While partners identified the need to leverage mental health supports at some of our earliest STEPS meetings, the COVID-19 pandemic has further elevated the importance of this work. All of our organizations have heard from their students, families, and colleagues that the mental health needs of our students and communities are greater than ever.
This spring, Renee Culp from Tlingit and Haida’s Navigator Program, Maressa Jensen from the Juneau School District, and Lori Grassgreen with AASB organized three sessions for STEPS partners and other mental health providers or support programs.  

The first session was held on April 27th and provided an opportunity for more than 20 mental health providers or stakeholders in Southeast Alaska to introduce themselves, share their experiences during this challenging year, and identify key areas of collaboration. Many partners were meeting for the first time.

At the second session on May 7th, partners shared their perspectives, priorities, services, and challenges. Some partners were learning about services and supports that are offered across Southeast Alaska for the first time.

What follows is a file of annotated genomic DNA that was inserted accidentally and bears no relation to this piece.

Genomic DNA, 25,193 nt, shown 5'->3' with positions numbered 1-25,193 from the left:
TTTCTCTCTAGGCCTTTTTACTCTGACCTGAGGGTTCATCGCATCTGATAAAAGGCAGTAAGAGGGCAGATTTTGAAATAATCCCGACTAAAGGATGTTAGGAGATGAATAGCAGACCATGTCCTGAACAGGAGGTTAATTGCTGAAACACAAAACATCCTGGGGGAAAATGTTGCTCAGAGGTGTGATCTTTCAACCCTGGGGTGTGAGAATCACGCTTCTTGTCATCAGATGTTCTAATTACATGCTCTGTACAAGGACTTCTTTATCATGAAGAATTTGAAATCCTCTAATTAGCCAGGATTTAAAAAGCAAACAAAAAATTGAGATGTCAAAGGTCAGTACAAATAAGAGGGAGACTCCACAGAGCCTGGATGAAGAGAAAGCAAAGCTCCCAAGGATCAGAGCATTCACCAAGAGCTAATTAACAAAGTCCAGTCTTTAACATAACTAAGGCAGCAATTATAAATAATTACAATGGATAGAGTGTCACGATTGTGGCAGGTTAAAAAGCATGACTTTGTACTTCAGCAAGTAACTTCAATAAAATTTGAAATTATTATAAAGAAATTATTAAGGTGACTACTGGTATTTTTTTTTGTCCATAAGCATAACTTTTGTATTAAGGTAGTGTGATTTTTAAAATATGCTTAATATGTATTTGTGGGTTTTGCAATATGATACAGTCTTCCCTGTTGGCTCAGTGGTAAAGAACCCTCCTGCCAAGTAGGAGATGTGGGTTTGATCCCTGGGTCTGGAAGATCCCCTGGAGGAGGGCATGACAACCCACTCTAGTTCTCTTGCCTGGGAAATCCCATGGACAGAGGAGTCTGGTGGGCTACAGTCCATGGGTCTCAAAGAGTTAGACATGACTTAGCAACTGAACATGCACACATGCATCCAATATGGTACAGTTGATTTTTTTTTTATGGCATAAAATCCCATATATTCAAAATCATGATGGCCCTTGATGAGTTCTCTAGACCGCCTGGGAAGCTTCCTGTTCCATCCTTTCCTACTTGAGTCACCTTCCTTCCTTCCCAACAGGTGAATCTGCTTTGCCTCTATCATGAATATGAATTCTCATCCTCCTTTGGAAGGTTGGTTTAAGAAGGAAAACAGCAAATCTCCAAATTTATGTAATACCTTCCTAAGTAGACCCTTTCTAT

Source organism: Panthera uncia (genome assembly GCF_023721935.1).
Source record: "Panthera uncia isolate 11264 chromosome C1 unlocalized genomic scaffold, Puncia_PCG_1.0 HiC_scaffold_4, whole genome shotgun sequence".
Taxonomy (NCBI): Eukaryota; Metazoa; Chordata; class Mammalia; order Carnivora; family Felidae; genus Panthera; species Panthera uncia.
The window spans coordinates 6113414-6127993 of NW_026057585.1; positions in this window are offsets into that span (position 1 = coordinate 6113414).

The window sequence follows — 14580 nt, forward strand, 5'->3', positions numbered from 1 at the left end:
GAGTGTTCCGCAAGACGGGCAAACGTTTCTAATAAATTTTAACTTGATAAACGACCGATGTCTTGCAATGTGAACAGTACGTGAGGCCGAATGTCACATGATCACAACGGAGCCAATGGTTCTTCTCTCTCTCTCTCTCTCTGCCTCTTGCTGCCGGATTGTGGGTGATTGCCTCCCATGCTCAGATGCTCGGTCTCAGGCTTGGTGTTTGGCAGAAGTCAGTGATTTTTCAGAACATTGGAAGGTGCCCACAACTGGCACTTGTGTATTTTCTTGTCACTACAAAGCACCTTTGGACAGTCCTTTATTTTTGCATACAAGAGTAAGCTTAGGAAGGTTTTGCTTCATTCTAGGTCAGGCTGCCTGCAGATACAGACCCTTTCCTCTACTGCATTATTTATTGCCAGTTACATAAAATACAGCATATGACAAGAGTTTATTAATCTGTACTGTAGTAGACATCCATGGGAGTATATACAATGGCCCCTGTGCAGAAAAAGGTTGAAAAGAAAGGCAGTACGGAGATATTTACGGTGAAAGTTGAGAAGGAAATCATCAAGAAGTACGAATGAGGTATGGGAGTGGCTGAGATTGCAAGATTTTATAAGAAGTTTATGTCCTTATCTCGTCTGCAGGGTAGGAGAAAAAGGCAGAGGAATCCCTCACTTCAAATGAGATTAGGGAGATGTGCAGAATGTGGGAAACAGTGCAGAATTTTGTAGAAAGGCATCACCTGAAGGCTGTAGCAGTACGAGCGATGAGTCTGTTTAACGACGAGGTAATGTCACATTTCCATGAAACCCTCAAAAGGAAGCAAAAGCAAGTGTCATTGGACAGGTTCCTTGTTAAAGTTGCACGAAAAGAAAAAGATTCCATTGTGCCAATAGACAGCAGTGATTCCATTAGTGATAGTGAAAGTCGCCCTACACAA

In the third session, the group worked on three areas of collaboration: 1) culturally safe mental health supports and intergenerational healing models; 2) considering how to expand gaps in services/training; and 3) mental health consultation models.

Greater Collaboration- Opportunities and Resources from partners

STEPS AK provides an opportunity to share resources and to access program supports, partner knowledge, or other resources across the region. 

At the STEPS gathering we learned from a number of program providers the services they offer to other organizations as well as children and families in our region. Learn more by checking out the Lunch & Learn session here or reaching out directly to program staff.

Early Childhood programs for families - Joy Lyon, AEYC-SEA
  • Imagination Library - Free books mailed to children each month
  • Circle of Security - 8 week parent-support classes, available virtually